The Friends Visitor Centre continues to run on Sunday afternoons 1.30 to 3.30

Lewisham Open Spaces Forum a group made up of representatives of park Friends groups, for  example Friends of:  Chinbrook Meadows, Ladywell Fields, Telegraph Hill, Blythe Hill Fields, Hilly Fields, Sydenham Wells, Home Park, Mayow Park to mention a few.  The Forum will address issues and problems arising in park use and management. See the Forum page and newsletters.

Sensory Garden - Our volunteer team regularly undertake work once a month and often every 2 weeks in the growing season. Sensory Garden pdf   A leaflet explaining the uses and design of the sensory garden. Volunteers welcome. see the Events page, saturday mornings 10am to 12noon.

Beckenham Place Nature Trail: The trail was established before the recent works in the park but the leaflet may help visitors find their way around The leaflet is on this link pdf file and on our pamphlets page via 'Events' page, or use this easy to print file for directions.  Also a .kml file  of waypoints which will work with smartphone, google earth and tablet map and gps apps to show the waypoints for the nature trail. Also, a .gpx file of the route so that you technofiles can have all the electronic aids available. I like the Maverick Android mapping app. Leaflets are still available in the visitor centre. We are working on a version that wont display upside down on a digital screen.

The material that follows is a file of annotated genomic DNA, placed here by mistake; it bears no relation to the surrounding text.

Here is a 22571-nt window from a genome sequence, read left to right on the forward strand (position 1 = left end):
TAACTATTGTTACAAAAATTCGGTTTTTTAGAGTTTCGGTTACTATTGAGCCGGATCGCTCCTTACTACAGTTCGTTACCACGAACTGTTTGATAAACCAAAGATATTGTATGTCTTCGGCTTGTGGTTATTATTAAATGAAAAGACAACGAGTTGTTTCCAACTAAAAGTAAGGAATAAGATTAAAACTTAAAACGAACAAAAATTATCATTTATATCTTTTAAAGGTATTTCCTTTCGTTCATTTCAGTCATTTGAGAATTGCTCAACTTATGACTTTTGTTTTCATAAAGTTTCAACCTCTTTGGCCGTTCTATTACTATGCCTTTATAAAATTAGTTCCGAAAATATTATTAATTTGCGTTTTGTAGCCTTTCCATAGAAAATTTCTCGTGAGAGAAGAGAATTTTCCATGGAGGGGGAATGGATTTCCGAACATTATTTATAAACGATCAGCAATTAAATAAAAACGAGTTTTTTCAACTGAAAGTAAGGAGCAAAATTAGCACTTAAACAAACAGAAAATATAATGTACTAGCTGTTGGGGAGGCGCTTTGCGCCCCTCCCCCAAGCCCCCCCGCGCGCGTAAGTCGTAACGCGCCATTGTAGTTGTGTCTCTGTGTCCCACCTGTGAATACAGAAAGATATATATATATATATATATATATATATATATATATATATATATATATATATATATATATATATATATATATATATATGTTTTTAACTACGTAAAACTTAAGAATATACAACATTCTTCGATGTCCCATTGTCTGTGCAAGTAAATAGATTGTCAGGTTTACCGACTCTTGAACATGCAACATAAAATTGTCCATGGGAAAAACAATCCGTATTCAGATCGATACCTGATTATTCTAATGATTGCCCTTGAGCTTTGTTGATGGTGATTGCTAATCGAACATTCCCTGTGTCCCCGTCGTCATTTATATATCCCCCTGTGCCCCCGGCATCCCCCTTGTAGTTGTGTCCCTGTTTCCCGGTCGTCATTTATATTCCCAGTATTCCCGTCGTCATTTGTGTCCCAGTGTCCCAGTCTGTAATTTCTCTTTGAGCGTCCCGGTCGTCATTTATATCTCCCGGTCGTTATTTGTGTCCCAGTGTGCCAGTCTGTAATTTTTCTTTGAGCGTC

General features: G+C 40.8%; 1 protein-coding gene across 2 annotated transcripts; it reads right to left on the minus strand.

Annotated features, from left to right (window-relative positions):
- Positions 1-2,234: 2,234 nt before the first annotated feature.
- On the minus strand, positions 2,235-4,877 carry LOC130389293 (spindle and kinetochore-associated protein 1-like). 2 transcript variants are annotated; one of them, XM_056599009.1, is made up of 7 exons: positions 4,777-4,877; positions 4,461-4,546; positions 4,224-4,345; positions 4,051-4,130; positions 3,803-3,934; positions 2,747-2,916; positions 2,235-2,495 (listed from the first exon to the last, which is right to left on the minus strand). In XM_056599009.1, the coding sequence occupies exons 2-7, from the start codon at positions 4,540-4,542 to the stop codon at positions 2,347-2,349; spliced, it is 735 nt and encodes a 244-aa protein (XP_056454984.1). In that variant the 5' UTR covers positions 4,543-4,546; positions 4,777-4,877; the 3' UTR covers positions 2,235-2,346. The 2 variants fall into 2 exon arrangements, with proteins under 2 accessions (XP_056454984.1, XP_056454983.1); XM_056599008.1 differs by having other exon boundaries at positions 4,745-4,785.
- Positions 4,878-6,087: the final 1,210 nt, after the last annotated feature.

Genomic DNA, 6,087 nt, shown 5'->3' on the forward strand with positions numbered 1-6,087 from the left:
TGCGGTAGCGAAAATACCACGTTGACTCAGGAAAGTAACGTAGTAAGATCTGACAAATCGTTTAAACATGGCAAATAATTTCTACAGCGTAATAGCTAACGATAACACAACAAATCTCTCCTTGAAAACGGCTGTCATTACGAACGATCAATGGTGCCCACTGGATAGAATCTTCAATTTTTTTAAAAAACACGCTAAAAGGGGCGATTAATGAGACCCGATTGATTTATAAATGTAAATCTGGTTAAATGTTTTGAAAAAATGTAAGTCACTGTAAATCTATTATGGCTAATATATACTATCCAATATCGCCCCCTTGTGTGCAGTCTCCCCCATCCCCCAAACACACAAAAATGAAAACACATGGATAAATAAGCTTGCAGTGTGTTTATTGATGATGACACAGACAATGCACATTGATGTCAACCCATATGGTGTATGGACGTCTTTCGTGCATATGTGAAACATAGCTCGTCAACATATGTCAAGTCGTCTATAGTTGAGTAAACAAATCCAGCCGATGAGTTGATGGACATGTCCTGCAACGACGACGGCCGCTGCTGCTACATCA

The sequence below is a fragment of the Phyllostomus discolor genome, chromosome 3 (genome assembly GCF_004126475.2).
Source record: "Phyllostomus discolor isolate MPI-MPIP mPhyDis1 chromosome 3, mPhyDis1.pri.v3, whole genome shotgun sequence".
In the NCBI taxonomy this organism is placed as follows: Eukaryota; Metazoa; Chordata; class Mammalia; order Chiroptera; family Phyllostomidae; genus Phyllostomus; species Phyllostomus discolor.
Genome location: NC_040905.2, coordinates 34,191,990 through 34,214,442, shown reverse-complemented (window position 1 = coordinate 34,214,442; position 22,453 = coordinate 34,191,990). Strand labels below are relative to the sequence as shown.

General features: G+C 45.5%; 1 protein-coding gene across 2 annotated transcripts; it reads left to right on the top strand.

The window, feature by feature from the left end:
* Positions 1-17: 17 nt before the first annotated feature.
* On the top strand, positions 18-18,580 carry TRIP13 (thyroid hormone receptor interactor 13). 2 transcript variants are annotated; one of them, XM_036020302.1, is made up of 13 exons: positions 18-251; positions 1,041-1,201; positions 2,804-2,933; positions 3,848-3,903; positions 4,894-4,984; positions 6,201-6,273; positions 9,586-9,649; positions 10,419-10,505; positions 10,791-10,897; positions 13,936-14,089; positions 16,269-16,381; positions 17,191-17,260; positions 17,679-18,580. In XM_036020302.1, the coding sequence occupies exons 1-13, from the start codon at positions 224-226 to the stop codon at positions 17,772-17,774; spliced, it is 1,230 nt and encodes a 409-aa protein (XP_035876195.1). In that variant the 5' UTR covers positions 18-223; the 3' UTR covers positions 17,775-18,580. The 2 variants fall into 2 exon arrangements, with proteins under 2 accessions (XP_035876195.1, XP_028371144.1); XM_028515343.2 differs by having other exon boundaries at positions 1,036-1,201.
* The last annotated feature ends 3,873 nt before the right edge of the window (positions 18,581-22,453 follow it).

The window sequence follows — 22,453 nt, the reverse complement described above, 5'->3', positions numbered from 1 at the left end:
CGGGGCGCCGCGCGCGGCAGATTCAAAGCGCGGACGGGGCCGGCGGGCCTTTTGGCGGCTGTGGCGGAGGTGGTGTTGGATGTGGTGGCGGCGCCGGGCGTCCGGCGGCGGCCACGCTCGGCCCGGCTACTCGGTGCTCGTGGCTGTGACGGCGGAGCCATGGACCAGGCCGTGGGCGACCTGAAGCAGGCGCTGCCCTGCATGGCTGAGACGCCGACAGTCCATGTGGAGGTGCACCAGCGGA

Contact us at bpp.friends@ntlworld.com

The Visitor Centre is open 1.30 to 3.30 on Sunday afternoons.

Park Features:

About the Park (see other pages for full history etc.)

The first time or occasional visitor to BPP may not appreciate its true extent. The Park lies on the Lewisham/Bromley border strictly speaking between Downham, Bellingham, Beckenham and Shortlands.